Abraham Lincoln (1809–65), who presided over the successful prosecution of the Civil War, also gave deep thought to the war’s cause, meaning, and purpose, and also to what would be required to heal the nation after the war was over. In the Gettysburg Address (November 19, 1863), Lincoln had summoned Americans to rededicate themselves to the cause of freedom and equality. Here, in his Second Inaugural Address (March 4, 1865), invoking theological speculation and quoting Scripture, Lincoln offers an interpretation of the meaning of the war and summons all Americans to a new and more difficult public purpose.
“On the occasion corresponding to this four years ago, all thoughts were anxiously directed to an impending civil-war. All dreaded it—all sought to avert it. While the inaugural address was being delivered from this place, devoted altogether to saving the Union without war, insurgent agents were in the city seeking to destroy it without war—seeking to dissolve the Union, and divide effects, by negotiation. Both parties deprecated war; but one of them would make war rather than let the nation survive; and the other would accept war rather than let it perish. And the war came.”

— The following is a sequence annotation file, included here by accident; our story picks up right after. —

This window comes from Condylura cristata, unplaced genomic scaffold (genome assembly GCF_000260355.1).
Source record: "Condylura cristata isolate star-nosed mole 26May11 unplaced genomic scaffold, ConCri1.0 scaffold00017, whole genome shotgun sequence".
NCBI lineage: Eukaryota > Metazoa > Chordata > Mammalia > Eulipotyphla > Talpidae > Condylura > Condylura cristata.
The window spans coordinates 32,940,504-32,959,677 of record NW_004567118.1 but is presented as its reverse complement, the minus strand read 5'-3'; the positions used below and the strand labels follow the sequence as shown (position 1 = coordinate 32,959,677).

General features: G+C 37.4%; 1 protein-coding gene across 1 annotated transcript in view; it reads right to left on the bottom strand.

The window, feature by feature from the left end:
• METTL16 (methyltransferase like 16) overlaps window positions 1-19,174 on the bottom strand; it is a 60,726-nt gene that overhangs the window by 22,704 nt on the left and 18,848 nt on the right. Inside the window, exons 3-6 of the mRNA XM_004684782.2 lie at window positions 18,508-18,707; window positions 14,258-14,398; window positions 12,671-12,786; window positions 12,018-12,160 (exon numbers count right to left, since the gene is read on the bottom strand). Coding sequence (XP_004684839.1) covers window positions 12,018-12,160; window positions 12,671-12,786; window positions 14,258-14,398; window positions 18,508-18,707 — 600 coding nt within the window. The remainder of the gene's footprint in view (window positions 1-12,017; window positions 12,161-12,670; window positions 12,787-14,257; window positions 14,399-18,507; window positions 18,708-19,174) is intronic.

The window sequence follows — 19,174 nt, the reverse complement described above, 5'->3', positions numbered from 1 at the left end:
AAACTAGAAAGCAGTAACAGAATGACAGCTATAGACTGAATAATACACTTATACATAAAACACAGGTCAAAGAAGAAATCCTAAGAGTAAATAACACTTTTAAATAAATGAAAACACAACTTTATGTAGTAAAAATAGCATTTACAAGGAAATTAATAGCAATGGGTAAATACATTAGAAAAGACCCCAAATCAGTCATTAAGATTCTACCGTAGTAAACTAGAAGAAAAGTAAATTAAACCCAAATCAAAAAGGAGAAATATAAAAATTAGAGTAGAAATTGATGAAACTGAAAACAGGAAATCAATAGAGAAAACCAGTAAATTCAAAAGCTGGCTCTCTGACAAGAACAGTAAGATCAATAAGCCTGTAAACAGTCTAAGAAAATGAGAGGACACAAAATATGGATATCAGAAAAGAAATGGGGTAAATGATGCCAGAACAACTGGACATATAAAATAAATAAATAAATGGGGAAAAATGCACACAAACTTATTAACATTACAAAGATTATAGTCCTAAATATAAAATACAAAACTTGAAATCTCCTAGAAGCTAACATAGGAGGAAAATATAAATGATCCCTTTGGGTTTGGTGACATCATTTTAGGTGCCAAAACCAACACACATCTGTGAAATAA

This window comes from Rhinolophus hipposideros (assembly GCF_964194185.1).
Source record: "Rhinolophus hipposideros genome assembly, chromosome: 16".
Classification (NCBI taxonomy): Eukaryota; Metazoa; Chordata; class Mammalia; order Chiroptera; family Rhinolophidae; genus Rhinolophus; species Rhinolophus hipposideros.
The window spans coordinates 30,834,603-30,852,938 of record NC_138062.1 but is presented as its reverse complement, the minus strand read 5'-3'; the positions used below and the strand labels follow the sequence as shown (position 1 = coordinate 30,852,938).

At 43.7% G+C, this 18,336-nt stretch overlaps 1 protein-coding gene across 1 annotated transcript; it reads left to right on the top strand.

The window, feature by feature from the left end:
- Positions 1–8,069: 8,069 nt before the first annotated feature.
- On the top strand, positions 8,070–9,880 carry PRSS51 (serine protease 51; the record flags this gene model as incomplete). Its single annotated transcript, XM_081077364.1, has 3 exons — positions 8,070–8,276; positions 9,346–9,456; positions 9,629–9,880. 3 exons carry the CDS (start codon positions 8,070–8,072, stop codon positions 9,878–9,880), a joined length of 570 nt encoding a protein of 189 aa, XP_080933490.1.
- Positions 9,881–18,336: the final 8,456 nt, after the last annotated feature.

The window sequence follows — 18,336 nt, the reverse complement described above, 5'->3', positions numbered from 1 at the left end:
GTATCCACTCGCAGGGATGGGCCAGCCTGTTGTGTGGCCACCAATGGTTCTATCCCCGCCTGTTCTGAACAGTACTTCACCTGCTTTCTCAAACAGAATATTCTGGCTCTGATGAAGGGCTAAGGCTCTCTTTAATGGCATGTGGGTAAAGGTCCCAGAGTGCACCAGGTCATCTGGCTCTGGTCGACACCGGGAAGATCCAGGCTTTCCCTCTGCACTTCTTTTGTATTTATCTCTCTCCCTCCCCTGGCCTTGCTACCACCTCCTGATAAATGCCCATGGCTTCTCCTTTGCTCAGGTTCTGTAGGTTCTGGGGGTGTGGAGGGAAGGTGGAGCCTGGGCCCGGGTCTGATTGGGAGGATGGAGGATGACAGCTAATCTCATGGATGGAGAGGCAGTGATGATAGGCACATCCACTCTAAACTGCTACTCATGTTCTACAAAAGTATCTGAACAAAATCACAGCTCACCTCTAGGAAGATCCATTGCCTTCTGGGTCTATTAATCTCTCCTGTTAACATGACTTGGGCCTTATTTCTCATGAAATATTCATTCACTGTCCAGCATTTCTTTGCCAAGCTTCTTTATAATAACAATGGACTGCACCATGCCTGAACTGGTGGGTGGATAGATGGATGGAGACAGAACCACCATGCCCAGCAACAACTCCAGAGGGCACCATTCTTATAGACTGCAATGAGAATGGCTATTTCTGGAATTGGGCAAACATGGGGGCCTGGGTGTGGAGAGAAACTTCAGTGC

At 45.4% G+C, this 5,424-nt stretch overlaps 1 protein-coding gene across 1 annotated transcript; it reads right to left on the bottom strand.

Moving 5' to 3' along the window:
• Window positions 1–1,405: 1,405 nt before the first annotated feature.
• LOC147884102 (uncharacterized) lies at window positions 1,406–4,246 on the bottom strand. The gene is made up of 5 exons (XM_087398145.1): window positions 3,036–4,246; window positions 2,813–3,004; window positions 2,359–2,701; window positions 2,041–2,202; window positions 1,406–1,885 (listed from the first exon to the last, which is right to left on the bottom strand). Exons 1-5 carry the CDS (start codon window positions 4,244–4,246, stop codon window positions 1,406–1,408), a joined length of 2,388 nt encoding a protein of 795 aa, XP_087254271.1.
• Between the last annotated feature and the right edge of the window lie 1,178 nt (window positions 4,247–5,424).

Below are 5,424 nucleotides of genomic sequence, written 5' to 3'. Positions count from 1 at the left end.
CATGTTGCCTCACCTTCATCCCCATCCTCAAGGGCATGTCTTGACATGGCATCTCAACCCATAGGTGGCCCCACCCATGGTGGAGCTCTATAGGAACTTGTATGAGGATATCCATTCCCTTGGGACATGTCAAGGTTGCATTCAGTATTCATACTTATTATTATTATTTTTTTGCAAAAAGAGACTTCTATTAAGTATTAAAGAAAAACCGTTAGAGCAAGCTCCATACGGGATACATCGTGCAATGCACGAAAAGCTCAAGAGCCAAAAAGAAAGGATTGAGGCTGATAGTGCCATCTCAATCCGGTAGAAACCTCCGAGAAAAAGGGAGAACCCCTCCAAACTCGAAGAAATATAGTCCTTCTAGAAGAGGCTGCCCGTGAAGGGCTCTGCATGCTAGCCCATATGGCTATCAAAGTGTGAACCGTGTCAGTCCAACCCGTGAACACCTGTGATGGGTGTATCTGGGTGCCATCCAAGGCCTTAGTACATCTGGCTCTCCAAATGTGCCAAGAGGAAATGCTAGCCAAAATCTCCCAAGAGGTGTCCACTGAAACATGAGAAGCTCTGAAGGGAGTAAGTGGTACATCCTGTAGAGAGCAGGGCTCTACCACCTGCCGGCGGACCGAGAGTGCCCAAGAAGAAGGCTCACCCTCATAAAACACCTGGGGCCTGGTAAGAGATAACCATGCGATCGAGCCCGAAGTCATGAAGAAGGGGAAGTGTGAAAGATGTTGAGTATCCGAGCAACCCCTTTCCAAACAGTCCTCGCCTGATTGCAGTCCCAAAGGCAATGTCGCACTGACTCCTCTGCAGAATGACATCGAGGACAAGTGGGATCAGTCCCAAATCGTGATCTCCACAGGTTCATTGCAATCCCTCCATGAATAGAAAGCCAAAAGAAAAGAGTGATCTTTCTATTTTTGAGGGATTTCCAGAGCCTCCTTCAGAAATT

Dr. Harry Ballan
The Tikvah Fund
Dr. Harry Ballan is Senior Director of the Tikvah Fund and Founding Dean of both the Tikvah Online Academy and the Abraham Lincoln Teachers Fellowship. Dr. Ballan holds a BA, MA, MPhil, and PhD from Yale University and a JD from Columbia Law School.. He clerked for Chief Judge Wilfred Feinberg of the United States Court of Appeals for the Second Circuit and was for many years a Partner at Davis Polk & Wardwell LLP, a leading international law firm where he is currently Senior Counsel. He has taught at several leading universities on subjects ranging from law and intellectual history to neuroscience, and was Dean of Touro Law School before joining Tikvah.